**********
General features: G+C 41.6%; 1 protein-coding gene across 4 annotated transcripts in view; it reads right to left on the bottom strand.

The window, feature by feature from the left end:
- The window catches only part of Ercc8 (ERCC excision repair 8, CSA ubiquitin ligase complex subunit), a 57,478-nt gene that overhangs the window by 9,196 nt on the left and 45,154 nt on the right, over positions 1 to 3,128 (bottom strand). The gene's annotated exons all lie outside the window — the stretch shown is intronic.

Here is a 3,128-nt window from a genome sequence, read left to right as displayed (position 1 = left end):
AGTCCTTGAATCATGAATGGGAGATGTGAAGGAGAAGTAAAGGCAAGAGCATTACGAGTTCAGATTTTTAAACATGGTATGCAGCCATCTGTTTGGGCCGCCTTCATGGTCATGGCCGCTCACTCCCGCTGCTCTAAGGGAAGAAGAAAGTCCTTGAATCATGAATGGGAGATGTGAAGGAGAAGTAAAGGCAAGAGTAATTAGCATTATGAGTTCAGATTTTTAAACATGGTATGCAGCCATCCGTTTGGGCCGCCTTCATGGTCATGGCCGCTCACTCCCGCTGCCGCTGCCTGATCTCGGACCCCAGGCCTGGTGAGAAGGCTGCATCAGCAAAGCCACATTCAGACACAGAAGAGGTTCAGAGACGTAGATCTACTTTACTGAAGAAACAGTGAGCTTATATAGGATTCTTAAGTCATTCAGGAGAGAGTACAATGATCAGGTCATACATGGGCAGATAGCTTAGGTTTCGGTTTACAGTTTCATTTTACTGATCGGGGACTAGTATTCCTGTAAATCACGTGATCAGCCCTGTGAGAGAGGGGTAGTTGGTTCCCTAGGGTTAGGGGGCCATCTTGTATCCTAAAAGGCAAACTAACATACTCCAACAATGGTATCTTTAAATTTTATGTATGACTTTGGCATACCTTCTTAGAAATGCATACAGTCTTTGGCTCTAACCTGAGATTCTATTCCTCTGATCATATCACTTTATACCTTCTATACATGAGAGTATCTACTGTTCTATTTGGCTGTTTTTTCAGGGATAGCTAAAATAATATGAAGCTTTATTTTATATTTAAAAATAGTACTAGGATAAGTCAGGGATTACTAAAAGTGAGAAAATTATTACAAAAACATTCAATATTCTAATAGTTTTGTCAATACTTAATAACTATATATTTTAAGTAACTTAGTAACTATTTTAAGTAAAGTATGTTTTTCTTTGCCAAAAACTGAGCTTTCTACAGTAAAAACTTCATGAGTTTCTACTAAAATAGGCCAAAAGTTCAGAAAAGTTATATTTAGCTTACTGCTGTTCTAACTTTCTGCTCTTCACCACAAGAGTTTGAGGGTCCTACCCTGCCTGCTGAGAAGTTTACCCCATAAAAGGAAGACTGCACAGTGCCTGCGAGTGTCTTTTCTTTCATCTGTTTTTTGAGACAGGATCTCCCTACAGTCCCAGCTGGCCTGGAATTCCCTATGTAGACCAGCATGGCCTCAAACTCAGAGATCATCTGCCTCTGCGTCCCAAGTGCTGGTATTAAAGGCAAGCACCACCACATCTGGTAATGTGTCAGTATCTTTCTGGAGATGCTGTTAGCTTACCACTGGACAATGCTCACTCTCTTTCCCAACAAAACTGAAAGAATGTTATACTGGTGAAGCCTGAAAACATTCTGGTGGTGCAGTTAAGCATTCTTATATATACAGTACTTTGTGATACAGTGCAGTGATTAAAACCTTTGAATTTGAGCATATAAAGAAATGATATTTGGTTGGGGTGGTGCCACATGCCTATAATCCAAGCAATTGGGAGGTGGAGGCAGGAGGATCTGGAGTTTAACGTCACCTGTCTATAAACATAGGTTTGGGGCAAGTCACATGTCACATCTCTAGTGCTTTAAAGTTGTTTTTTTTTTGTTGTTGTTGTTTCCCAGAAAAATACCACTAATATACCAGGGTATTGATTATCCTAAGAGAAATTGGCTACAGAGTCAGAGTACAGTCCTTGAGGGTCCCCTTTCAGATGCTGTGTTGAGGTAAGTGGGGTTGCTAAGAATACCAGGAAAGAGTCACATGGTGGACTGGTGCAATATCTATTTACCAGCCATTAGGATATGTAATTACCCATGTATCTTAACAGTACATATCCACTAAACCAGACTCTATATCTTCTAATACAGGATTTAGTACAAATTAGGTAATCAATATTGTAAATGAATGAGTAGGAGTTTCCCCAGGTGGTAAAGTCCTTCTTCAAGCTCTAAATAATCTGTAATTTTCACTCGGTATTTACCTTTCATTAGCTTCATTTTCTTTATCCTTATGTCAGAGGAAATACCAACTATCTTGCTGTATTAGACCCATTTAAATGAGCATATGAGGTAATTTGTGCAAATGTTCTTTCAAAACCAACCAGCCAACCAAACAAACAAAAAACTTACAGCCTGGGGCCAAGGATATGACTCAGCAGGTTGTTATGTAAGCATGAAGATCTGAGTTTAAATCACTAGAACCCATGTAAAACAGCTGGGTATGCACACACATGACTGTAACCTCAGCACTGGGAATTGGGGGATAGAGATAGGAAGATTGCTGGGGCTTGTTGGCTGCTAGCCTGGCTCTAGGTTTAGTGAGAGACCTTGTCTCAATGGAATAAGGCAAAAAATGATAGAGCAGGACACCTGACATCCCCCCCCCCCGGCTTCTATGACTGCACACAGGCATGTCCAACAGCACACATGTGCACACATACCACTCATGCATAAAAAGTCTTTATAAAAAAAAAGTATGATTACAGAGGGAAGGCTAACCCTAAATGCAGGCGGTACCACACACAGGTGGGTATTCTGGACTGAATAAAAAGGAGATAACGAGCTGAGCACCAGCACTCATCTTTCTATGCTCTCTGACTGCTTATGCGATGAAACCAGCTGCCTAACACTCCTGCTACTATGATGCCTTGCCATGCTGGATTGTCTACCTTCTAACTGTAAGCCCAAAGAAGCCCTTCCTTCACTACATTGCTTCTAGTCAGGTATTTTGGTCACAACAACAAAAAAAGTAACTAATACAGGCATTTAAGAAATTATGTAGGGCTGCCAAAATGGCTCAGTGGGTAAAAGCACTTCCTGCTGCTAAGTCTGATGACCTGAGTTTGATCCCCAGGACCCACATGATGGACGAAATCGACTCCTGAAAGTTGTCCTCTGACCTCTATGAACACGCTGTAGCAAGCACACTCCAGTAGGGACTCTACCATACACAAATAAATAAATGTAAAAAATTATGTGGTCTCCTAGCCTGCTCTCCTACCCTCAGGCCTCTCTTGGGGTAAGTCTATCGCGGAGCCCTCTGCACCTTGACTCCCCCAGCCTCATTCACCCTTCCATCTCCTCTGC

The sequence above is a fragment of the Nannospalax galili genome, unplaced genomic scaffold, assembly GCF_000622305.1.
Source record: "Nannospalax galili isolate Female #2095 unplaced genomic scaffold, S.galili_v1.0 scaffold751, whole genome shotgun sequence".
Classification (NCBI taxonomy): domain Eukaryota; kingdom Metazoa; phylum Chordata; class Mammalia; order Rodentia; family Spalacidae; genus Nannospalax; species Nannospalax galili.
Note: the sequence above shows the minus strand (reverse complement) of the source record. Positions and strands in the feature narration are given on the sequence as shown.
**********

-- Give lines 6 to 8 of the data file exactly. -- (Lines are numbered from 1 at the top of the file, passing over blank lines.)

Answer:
The sequence above is a fragment of the Nannospalax galili genome, unplaced genomic scaffold, assembly GCF_000622305.1.
Source record: "Nannospalax galili isolate Female #2095 unplaced genomic scaffold, S.galili_v1.0 scaffold751, whole genome shotgun sequence".
Classification (NCBI taxonomy): domain Eukaryota; kingdom Metazoa; phylum Chordata; class Mammalia; order Rodentia; family Spalacidae; genus Nannospalax; species Nannospalax galili.